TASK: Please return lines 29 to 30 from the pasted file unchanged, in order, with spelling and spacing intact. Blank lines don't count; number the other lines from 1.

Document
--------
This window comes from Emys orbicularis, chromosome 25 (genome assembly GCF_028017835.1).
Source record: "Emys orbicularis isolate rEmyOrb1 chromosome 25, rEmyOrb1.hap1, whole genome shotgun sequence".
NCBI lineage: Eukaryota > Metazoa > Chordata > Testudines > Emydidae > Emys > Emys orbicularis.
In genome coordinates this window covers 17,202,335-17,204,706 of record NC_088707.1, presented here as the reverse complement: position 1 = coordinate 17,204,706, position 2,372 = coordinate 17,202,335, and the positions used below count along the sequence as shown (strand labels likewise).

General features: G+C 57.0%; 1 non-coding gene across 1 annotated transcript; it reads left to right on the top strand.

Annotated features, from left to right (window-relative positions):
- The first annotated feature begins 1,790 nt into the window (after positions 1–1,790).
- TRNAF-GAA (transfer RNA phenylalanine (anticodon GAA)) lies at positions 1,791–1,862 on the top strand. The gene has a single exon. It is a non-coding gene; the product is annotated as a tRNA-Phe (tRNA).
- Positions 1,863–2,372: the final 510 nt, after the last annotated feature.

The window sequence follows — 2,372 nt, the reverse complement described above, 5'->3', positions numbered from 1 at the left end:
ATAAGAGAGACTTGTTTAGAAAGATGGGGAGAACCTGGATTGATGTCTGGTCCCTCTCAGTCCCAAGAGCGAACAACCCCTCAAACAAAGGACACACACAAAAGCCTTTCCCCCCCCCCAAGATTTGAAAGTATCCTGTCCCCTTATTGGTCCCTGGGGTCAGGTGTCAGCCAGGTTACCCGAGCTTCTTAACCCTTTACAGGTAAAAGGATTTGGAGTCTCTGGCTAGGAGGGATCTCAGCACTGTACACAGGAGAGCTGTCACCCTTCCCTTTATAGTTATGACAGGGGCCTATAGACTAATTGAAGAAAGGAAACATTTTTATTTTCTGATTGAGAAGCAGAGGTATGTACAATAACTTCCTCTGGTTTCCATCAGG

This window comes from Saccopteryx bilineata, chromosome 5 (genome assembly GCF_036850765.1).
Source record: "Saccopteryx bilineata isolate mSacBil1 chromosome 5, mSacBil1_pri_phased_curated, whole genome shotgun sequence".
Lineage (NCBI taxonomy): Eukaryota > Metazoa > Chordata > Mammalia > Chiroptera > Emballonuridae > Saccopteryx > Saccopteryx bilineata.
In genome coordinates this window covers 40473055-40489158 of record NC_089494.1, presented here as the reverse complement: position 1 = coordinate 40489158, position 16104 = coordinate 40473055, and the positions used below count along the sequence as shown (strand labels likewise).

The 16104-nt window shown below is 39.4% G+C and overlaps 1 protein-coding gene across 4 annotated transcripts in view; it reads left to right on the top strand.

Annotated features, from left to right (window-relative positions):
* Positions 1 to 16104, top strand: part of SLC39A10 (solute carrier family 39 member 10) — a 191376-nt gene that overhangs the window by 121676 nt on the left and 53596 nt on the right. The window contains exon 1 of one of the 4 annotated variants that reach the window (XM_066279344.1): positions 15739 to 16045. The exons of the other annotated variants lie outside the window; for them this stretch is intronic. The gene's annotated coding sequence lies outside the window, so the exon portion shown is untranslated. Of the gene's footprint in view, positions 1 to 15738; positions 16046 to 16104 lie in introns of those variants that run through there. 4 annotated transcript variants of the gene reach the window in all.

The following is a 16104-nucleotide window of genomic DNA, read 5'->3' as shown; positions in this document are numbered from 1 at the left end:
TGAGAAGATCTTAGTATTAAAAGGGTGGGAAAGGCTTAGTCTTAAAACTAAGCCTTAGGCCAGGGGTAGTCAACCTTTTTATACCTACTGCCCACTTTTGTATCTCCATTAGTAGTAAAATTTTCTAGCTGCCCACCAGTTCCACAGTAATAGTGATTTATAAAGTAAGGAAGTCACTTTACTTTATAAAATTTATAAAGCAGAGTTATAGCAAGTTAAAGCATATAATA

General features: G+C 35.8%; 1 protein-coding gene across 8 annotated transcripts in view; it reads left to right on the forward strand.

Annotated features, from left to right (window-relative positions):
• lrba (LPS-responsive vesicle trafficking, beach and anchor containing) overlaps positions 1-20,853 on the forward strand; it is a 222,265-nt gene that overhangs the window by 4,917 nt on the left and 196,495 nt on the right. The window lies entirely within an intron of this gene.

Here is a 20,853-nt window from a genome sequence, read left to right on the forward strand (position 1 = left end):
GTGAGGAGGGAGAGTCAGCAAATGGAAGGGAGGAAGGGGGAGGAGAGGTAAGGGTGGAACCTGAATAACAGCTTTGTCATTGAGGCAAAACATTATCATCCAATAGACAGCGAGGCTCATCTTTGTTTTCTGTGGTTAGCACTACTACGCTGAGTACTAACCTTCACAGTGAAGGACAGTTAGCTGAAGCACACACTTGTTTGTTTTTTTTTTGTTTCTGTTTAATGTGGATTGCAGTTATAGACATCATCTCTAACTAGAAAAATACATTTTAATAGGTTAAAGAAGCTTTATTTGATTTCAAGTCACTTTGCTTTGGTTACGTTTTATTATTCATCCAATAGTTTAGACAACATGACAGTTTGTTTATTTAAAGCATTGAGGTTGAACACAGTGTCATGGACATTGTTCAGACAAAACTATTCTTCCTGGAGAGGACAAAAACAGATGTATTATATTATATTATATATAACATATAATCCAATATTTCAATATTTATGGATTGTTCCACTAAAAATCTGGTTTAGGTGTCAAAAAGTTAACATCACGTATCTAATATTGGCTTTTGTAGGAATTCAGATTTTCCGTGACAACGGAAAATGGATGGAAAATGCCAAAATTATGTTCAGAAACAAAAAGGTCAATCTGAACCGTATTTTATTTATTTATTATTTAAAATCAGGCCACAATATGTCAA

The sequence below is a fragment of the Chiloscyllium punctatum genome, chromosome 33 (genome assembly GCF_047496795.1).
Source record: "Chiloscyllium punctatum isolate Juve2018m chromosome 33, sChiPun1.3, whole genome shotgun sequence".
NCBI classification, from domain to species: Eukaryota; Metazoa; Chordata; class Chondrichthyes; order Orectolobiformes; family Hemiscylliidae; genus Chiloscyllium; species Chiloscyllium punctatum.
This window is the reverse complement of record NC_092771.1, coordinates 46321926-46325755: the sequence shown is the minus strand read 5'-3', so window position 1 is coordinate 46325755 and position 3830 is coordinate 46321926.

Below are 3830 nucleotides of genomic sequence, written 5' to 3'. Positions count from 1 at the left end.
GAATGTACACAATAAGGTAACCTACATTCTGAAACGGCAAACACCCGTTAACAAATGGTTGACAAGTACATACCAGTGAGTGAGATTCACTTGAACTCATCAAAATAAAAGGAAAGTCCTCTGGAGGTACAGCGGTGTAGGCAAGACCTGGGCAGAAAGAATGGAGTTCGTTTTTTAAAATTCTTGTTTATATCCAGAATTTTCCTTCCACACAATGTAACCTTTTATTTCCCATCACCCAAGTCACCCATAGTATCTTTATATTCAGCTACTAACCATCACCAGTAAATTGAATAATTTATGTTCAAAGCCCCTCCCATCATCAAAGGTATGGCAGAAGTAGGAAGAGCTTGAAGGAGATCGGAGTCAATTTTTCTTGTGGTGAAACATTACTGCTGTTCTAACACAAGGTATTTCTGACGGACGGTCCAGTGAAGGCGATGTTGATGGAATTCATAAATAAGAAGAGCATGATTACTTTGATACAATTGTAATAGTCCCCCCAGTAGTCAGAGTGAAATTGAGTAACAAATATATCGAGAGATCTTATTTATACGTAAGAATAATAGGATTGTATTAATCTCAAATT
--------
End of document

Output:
This window is the reverse complement of record NC_092771.1, coordinates 46321926-46325755: the sequence shown is the minus strand read 5'-3', so window position 1 is coordinate 46325755 and position 3830 is coordinate 46321926.

Below are 3830 nucleotides of genomic sequence, written 5' to 3'. Positions count from 1 at the left end.